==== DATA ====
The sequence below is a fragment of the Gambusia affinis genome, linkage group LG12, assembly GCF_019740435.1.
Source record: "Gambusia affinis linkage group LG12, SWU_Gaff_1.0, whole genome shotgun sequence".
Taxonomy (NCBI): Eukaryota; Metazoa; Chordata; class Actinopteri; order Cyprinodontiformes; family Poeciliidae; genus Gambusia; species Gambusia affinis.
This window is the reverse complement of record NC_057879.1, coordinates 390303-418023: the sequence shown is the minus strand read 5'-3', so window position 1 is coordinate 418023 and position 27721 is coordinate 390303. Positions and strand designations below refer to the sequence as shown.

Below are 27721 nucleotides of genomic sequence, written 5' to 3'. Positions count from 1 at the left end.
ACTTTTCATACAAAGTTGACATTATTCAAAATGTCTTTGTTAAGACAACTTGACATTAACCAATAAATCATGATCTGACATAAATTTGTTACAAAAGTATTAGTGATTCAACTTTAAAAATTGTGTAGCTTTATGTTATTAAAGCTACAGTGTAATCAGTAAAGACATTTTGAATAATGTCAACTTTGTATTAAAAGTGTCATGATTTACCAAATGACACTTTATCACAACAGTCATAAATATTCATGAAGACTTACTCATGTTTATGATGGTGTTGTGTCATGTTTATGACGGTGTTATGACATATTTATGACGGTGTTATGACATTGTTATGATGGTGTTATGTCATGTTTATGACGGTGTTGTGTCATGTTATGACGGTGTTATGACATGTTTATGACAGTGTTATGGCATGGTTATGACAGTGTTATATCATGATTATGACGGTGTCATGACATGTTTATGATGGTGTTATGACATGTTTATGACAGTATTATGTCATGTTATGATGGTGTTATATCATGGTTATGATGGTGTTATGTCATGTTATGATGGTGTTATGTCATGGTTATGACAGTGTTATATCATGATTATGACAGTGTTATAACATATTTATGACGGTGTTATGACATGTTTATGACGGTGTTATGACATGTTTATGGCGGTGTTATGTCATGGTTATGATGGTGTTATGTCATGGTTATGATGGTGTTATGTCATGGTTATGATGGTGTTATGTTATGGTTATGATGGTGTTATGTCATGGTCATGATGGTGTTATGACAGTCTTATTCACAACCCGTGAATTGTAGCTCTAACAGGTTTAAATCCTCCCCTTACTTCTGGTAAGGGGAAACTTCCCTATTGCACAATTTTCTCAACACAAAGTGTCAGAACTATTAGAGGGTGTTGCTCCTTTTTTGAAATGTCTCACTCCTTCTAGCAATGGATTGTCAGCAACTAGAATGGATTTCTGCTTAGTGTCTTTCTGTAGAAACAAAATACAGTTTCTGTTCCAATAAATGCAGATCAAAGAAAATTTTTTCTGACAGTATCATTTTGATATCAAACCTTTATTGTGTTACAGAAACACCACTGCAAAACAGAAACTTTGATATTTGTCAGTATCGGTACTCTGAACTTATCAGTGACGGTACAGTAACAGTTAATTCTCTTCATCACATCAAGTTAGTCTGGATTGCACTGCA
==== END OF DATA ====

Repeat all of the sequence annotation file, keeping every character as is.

The sequence below is a fragment of the Gambusia affinis genome, linkage group LG12, assembly GCF_019740435.1.
Source record: "Gambusia affinis linkage group LG12, SWU_Gaff_1.0, whole genome shotgun sequence".
Taxonomy (NCBI): Eukaryota; Metazoa; Chordata; class Actinopteri; order Cyprinodontiformes; family Poeciliidae; genus Gambusia; species Gambusia affinis.
This window is the reverse complement of record NC_057879.1, coordinates 390303-418023: the sequence shown is the minus strand read 5'-3', so window position 1 is coordinate 418023 and position 27721 is coordinate 390303. Positions and strand designations below refer to the sequence as shown.

Below are 27721 nucleotides of genomic sequence, written 5' to 3'. Positions count from 1 at the left end.
ACTTTTCATACAAAGTTGACATTATTCAAAATGTCTTTGTTAAGACAACTTGACATTAACCAATAAATCATGATCTGACATAAATTTGTTACAAAAGTATTAGTGATTCAACTTTAAAAATTGTGTAGCTTTATGTTATTAAAGCTACAGTGTAATCAGTAAAGACATTTTGAATAATGTCAACTTTGTATTAAAAGTGTCATGATTTACCAAATGACACTTTATCACAACAGTCATAAATATTCATGAAGACTTACTCATGTTTATGATGGTGTTGTGTCATGTTTATGACGGTGTTATGACATATTTATGACGGTGTTATGACATTGTTATGATGGTGTTATGTCATGTTTATGACGGTGTTGTGTCATGTTATGACGGTGTTATGACATGTTTATGACAGTGTTATGGCATGGTTATGACAGTGTTATATCATGATTATGACGGTGTCATGACATGTTTATGATGGTGTTATGACATGTTTATGACAGTATTATGTCATGTTATGATGGTGTTATATCATGGTTATGATGGTGTTATGTCATGTTATGATGGTGTTATGTCATGGTTATGACAGTGTTATATCATGATTATGACAGTGTTATAACATATTTATGACGGTGTTATGACATGTTTATGACGGTGTTATGACATGTTTATGGCGGTGTTATGTCATGGTTATGATGGTGTTATGTCATGGTTATGATGGTGTTATGTCATGGTTATGATGGTGTTATGTTATGGTTATGATGGTGTTATGTCATGGTCATGATGGTGTTATGACAGTCTTATTCACAACCCGTGAATTGTAGCTCTAACAGGTTTAAATCCTCCCCTTACTTCTGGTAAGGGGAAACTTCCCTATTGCACAATTTTCTCAACACAAAGTGTCAGAACTATTAGAGGGTGTTGCTCCTTTTTTGAAATGTCTCACTCCTTCTAGCAATGGATTGTCAGCAACTAGAATGGATTTCTGCTTAGTGTCTTTCTGTAGAAACAAAATACAGTTTCTGTTCCAATAAATGCAGATCAAAGAAAATTTTTTCTGACAGTATCATTTTGATATCAAACCTTTATTGTGTTACAGAAACACCACTGCAAAACAGAAACTTTGATATTTGTCAGTATCGGTACTCTGAACTTATCAGTGACGGTACAGTAACAGTTAATTCTCTTCATCACATCAAGTTAGTCTGGATTGCACTGCA